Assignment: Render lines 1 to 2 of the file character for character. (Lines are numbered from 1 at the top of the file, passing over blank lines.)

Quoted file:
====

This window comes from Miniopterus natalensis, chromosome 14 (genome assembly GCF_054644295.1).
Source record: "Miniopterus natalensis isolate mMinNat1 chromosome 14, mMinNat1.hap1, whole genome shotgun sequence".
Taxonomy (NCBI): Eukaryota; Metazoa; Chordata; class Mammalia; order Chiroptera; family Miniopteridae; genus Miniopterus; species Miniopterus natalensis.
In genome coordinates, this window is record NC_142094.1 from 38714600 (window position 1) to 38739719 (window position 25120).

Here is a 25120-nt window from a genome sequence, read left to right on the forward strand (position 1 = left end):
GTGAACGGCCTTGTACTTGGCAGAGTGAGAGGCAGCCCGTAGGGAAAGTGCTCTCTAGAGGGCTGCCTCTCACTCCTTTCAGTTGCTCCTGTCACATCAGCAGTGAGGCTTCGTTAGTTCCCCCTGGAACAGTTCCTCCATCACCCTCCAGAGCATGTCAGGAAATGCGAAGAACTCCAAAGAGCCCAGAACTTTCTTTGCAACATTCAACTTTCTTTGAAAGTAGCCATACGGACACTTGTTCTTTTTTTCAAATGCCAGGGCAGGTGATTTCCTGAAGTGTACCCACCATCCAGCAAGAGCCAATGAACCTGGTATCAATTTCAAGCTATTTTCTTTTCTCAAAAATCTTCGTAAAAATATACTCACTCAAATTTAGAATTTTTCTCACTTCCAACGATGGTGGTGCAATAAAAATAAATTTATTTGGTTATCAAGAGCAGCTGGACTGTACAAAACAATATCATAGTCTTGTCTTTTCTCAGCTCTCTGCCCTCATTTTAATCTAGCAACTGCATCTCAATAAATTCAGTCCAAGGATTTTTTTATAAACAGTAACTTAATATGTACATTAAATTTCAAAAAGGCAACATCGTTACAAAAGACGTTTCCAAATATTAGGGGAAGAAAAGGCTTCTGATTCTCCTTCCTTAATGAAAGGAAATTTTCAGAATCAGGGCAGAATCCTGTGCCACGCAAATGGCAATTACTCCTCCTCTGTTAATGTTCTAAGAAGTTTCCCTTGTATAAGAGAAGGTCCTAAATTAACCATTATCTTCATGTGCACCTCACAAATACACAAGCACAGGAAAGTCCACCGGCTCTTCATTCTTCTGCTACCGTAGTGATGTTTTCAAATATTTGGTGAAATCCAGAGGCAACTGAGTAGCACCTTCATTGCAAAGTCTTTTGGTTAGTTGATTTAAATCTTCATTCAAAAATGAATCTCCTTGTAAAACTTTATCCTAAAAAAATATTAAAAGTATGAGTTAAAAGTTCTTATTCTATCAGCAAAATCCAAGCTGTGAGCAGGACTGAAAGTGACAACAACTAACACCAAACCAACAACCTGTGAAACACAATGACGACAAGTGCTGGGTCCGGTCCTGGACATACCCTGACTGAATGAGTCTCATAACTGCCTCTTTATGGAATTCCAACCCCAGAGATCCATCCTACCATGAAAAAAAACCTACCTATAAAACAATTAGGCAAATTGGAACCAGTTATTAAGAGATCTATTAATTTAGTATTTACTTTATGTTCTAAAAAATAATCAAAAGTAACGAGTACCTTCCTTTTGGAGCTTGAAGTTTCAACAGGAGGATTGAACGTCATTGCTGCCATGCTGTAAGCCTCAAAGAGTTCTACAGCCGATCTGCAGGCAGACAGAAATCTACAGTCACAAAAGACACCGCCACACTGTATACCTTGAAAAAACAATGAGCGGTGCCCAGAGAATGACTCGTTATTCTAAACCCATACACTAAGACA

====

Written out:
This window comes from Miniopterus natalensis, chromosome 14 (genome assembly GCF_054644295.1).
Source record: "Miniopterus natalensis isolate mMinNat1 chromosome 14, mMinNat1.hap1, whole genome shotgun sequence".